A light too soon extinguished

Molly Ivins was a funny, incisive, brilliant observer of the American political landscape. Her years covering the Texas "lege" had given her a nose for smelling a skunk before it sprayed. She delighted her readers with her witty descriptions and analyses of politicians and their foibles. She called George W. Bush "Shrub" which perfectly described the less than brilliant son of the original Bush. She gave Texas Gov. Rick Perry the name "governor good hair" by which he is still known today. Molly was an upcruster from a wealthy Republican family who was quick to see how "things worked" by observing her own father and his cronies as they wheeled and dealed in the Houston of the oil boom. She was smart, well-educated, spoke French, and could slide from an East Coast cultured voice into her downhome Texas twang when she needed to in order to get the story that she wanted. Her life was not an easy one. It's never easy when a person realizes that their parents' life and social milieu and political positions totally conflict with ones own view of the world. She spent her life dealing with that confict. It took a toll emotionally and physically and psychologically BUT at the end of the day, she was a voice that spoke to a lot of people -- even the ones who didn't agree with her political views could never deny that she could get to the heart of an issue quickly and expose it and make it comprehensible to the reading public. I miss Molly Ivins and reading this book which was written by two people who knew her well made me realize once again that when we lose a voice like hers, we lose a lot.

My Only Regret? The Book Ended.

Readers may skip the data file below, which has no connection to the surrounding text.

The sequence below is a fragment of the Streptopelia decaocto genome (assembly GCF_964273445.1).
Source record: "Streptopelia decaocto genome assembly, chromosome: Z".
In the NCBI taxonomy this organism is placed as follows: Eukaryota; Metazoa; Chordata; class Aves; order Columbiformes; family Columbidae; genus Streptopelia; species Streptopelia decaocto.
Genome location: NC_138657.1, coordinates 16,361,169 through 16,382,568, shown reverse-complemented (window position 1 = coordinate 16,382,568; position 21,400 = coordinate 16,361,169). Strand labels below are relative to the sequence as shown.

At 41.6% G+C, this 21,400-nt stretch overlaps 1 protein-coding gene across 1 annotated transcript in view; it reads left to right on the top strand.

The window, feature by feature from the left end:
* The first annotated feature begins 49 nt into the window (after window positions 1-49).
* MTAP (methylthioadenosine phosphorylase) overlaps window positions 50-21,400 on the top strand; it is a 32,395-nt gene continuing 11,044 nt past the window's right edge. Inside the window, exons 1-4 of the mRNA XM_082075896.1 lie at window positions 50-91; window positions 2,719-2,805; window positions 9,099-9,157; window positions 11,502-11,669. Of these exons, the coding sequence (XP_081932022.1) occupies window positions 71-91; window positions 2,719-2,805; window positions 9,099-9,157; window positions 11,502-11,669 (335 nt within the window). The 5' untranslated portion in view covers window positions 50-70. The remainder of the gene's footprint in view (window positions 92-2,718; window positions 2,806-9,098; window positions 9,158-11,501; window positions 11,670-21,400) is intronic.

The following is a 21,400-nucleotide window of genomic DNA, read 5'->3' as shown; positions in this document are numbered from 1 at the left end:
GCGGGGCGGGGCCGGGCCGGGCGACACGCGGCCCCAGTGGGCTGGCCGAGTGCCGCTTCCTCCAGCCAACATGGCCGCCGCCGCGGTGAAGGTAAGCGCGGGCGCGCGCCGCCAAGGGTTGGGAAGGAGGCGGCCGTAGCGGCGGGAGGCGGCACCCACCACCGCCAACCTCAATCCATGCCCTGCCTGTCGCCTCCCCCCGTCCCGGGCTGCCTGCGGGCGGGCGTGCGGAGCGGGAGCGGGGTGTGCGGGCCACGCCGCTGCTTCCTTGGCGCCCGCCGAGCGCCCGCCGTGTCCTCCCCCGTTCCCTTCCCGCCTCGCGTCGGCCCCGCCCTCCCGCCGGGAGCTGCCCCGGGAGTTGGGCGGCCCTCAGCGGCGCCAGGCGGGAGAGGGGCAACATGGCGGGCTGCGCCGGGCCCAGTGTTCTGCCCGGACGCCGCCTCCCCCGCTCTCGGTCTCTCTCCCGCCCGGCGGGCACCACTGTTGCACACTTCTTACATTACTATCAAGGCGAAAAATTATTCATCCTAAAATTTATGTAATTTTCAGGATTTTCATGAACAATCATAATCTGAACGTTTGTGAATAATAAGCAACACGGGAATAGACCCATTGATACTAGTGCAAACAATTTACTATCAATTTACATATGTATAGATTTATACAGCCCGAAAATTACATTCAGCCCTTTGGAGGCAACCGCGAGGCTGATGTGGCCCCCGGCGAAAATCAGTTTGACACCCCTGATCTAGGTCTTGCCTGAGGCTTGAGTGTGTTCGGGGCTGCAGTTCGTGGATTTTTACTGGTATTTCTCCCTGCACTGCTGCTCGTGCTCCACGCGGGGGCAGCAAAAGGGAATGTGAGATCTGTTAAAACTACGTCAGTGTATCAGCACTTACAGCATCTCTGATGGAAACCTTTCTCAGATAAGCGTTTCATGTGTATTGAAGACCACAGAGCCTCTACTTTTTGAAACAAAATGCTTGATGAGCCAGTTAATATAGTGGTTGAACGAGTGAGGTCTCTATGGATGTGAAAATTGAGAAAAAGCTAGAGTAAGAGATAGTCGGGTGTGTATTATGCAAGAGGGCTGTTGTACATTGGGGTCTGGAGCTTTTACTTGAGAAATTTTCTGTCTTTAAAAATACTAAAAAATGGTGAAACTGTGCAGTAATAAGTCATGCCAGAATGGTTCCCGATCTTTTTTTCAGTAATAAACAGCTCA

I have been a fan of Molly Ivins for years, and one of my great regrets is that breast cancer took away this remarkable, larger-than-life but still very humble journalist too early in this decade since so much of our contemporary politics and discourse would have been perfect - to put it bluntly - "Ivins Bait." What surpised me the most, however, was how the authors, Minutaglio and Smith, both of whom knew the prolific and principled gadfly well, managed to put together not a posthumous love letter, but a surprisingly frank and layered portrait. Ivins came from a socially conservative background and attended some of the finest schools in the world, but one would never know. What emerges is an Ivins tormented, driven, brash, magnificently read, sometimes oddly shy, but always - always - funny and aecerbic as only she could be. As I mentioned, I have been a fan for years. But I knew nothing of the person. Now I do, and I am glad I came on for the ride. Something in everyone, I think, can appreciate a person who used her many journalism plaques and honors as table trivets, but had no fear of any power that would cloud the eyes of her readership and the United States she loved so passionately. I also really appreciate how the authors took great pains to preserve Ms. Ivins' authentic "voice" as told through her reams of paper, even down to mundane shopping lists. Molly was, apparently, one of those people who could never bear to throw one scrap in the trash, and the work shows how the authors went through these papers with a meticulousness that allowed them to almost tell her story as she might have told it. I think she would have loved this book, and that's just about as high a mark as I can give any biography. Just wonderful. Buy it, enjoy, and remember what Ms. Molly always said - "Get out there folks, and raise hell!" Five stars, no reservation.